Objectives: To examine the impact of design aspects of computerized physician order entry (CPOE) systems for medication ordering on usability, physicians' workflow and on medication orders.
Methods: We systematically searched PubMed, EMBASE and Ovid MEDLINE for articles published from 1986 to 2007. We also evaluated reference lists of reviews and relevant articles captured by our search strategy, and the web-based inventory of evaluation studies in medical informatics 1982-2005. Data about design aspects were extracted from the relevant articles. Identified design aspects were categorized in groups derived from principles for computer screen and dialogue design and user guidance from the International Standard Organization, and if CPOE-specific, from the collected data.
Results: A total of 19 papers met our inclusion criteria. Sixteen studies used qualitative evaluation methods and the rest both qualitative and quantitative. In total 42 CPOE design aspects were identified and categorized in seven groups: 1) documentation and data entry components, 2) alerting, 3) visual clues and icons, 4) drop-down lists and menus, 5) safeguards, 6) screen displays, and 7) auxiliary functions.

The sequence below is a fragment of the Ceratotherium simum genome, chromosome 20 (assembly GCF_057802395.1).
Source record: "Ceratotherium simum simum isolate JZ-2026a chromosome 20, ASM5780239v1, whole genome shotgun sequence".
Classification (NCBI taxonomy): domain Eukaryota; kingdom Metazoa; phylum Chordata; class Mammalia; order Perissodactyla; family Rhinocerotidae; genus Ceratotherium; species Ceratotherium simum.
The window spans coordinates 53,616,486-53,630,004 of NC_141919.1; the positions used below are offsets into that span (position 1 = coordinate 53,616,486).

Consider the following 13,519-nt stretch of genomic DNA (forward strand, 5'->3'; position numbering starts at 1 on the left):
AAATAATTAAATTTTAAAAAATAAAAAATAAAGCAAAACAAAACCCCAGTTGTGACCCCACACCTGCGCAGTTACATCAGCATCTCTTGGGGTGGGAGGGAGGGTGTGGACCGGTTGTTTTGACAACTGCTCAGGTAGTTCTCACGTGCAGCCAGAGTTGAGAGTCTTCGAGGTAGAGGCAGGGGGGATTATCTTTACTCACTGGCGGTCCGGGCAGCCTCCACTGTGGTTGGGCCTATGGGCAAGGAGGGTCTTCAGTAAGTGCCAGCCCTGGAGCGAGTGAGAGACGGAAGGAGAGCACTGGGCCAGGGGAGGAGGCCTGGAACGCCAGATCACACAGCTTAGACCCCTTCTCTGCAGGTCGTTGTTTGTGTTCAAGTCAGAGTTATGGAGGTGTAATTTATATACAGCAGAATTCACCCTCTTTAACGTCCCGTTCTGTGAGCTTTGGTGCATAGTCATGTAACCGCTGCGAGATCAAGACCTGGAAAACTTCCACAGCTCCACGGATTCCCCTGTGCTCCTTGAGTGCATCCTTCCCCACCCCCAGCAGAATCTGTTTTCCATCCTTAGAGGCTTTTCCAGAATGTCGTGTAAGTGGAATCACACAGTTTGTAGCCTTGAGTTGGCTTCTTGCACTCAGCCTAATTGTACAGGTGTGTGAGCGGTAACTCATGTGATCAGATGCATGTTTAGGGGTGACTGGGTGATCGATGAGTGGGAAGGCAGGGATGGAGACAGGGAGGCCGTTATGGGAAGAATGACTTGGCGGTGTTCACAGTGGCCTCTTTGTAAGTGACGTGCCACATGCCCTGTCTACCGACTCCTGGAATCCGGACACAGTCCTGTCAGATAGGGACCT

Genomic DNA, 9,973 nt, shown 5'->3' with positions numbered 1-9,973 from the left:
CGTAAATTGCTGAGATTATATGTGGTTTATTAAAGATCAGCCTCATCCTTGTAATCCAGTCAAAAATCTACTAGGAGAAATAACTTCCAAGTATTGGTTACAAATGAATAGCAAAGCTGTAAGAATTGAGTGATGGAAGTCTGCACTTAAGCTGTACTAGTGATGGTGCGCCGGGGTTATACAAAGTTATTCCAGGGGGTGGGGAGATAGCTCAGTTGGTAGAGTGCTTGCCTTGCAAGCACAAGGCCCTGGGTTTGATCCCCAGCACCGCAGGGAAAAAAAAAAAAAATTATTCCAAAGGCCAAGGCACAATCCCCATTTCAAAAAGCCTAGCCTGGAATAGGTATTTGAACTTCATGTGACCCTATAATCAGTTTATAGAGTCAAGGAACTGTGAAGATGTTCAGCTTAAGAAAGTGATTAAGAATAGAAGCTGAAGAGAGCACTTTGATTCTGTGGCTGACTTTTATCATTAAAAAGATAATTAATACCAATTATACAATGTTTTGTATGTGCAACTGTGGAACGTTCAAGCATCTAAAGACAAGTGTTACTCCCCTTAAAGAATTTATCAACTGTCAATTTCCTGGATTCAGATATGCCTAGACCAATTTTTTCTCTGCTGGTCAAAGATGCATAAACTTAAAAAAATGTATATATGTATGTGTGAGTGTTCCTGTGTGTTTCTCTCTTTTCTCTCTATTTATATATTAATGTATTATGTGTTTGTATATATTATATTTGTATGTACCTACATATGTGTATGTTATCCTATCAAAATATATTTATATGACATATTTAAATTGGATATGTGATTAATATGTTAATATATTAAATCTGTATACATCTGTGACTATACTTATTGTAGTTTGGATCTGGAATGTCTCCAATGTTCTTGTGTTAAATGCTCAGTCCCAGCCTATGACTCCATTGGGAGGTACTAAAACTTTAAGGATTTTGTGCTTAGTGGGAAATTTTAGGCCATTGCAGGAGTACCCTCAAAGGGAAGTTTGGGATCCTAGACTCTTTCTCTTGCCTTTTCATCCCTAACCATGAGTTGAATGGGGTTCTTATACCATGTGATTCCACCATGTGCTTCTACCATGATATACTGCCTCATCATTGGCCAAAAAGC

Conclusions: Beside the range of functionalities provided by a CPOE system, their subtle design is important to increase physicians' adoption and to reduce medication errors. This requires continuous evaluations to investigate whether interfaces of CPOE systems follow normal flow of actions in the ordering process and if they are cognitively easy to understand and use for physicians. This paper provides general recommendations for CPOE (re)design based on the characteristics of CPOE design aspects found.